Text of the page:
The Prague Vitruvius is an extremely useful website for anybody interested in perhaps the Czech capital’s greatest asset: its unparalleled wealth of architecture. The blog is the work of Englishman Alex Went, who has created close to 300 entries taking in both tourist sights and largely unknown gems in the suburbs. When we spoke at the Vinohrady Pavilion – designed by one of his favourite Prague architects – I asked Went what had brought him to the city in the first place.
“People always say when they come to Prague that it was either for the beer, the women or the architecture. And I guess for me it was the architecture. And still is, very much. It’s a wonderful place to live – so different from any other place that I’ve ever visited.”
You told me that prior to the Prague Vitruvius you had I guess a photo blog of Vršovice. What attracted you to the whole area of documenting Prague and its architecture?
“I was lucky enough I suppose at about the right time to get in with a small property in Vršovice. The fact that I was next to the stunning Grebovka [Gröbe] Villa and able to walk to work through the streets of Vinohrady made that an obvious place to start to look at.
“And I guess over the years I’ve got to know a few people who live around there and the idea of cataloguing local life was an attractive one.”
What led then to the subsequent Prague Vitruvius?
“It was more than anything the chance to get out and broaden my horizons by literally walking around Prague, becoming a kind of flaneur of Prague. I think I ran out of space really in Vršovice and I wanted just to spread my wings a bit.”
Have you got a background in architecture or history?
“Not in the least. It’s been really a hobby of mine for many, many years. I’ve always been a kind of art historian manqué.
“And this was a really great opportunity, given the ease with which you can put websites together now, to put down some photos and to engage in my real passion, which is research and local history.”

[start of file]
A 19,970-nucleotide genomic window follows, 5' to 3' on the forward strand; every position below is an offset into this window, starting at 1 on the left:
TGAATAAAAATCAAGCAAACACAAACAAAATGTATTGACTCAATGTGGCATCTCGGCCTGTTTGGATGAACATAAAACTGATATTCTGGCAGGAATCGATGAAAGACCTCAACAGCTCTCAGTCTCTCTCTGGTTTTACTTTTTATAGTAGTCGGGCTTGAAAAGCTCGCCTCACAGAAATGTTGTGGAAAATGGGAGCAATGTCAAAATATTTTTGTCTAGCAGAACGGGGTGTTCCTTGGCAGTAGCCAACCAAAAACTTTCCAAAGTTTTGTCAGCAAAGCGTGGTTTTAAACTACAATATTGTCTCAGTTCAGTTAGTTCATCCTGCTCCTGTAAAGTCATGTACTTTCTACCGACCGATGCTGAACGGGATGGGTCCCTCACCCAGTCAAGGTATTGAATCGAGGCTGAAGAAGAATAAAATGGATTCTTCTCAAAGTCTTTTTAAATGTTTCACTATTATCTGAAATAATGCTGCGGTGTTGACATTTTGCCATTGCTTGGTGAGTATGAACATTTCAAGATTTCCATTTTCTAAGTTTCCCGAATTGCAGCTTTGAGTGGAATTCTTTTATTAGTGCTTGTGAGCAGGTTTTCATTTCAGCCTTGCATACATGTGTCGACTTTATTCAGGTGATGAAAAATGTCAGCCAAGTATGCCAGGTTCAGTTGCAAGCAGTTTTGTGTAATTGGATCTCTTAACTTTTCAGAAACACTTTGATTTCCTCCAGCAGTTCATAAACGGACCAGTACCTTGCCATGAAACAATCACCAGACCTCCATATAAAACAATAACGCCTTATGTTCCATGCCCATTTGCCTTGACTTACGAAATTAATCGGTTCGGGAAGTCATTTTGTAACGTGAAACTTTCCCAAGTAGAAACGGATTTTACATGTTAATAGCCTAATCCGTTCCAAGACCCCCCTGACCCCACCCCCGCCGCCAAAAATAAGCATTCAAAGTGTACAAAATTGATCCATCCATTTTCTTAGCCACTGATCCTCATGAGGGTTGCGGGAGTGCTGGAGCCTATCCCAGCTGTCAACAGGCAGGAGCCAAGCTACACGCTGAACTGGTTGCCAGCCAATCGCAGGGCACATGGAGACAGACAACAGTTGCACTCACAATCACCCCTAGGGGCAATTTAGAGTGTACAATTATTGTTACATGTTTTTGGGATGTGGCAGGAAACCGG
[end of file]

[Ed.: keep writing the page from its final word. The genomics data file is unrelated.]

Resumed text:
“Vitruvius was a Roman general in the first century, but he was also, significantly, the author of one of the first ever guides to architecture, De architectura.
“This book was translated over the subsequent centuries, coming to Britain finally in the 18th century. It was the reason, for example, why all stately homes built in Britain in the 18th century look like neo-classical temples.
“Of course Prague has a wider range of styles than simply the Vitruvian, classical style. But I thought it would be a useful title for this blog to go under.”
In some entries you have mainly photos, great photos, of the buildings. Other times you have text on the background – the dates, the architects. How do you do your research?
“Most of this stuff amazingly is now available on the web. So luckily I’m not having to go to the Národní knihovna [National Library] and work my way through volumes of Czech history.
“There’s also some really fantastic local architectural historians. Zdeněk Lukeš has actually been in touch privately, for example. When I run out of printed materials, I usually manage to find someone who can help.”
Lukeš being the Prague Castle architect and one of the country’s best known architecture critics.
“Indeed. In particular he was helpful in tracking down architects of Art Nouveau buildings in Vinohrady, which I think is his stamping ground.”
Are there some buildings about which you can’t find out anything?
“One or two. But of course I always leave a note on the blog asking for input. And although I don’t get a great deal of that, I’m hoping that perhaps this radio interview will spur a little more interaction.”
Tell us a bit about where we are now, Vinohradský Pavilon, the Vinohrady Pavilion. Why did you want to meet here?
“To me, this represents the most interesting local Vinohrady architect, Antonín Turek, who was operating around the end of the 19th century and the beginning of the 20th century.
“Actually, if you draw a line from Náměstí Míru along Korunní you can see three of his great buildings in succession.
“He was responsible for the beautiful Vinohradská vodárna, the water tower, near Jiřího z Poděbrad. He was responsible for this building, the old Vinohrady market hall, recently refurbished, again. And also for the Národní Dům, the Vinohrady National House, which is on Náměstí Míru.
“These three buildings together form a kind of catalogue of Turek’s work.”
What is it about him that interests you?
“I suppose it’s what interests me as well, which is I love most of all the Baroque style and this is kind of neo-Baroque.
“This is kind of early 20th century experimentation, in the dying days really before the advent of Cubism and the advent of Functionalism, of course, which a lot of people associate with the later stages of Czech history.”
On your site people can search according to many different categories, including style. I counted 14 styles from the Romanesque to the Modern. Which of those styles do you think Prague is particularly strong in?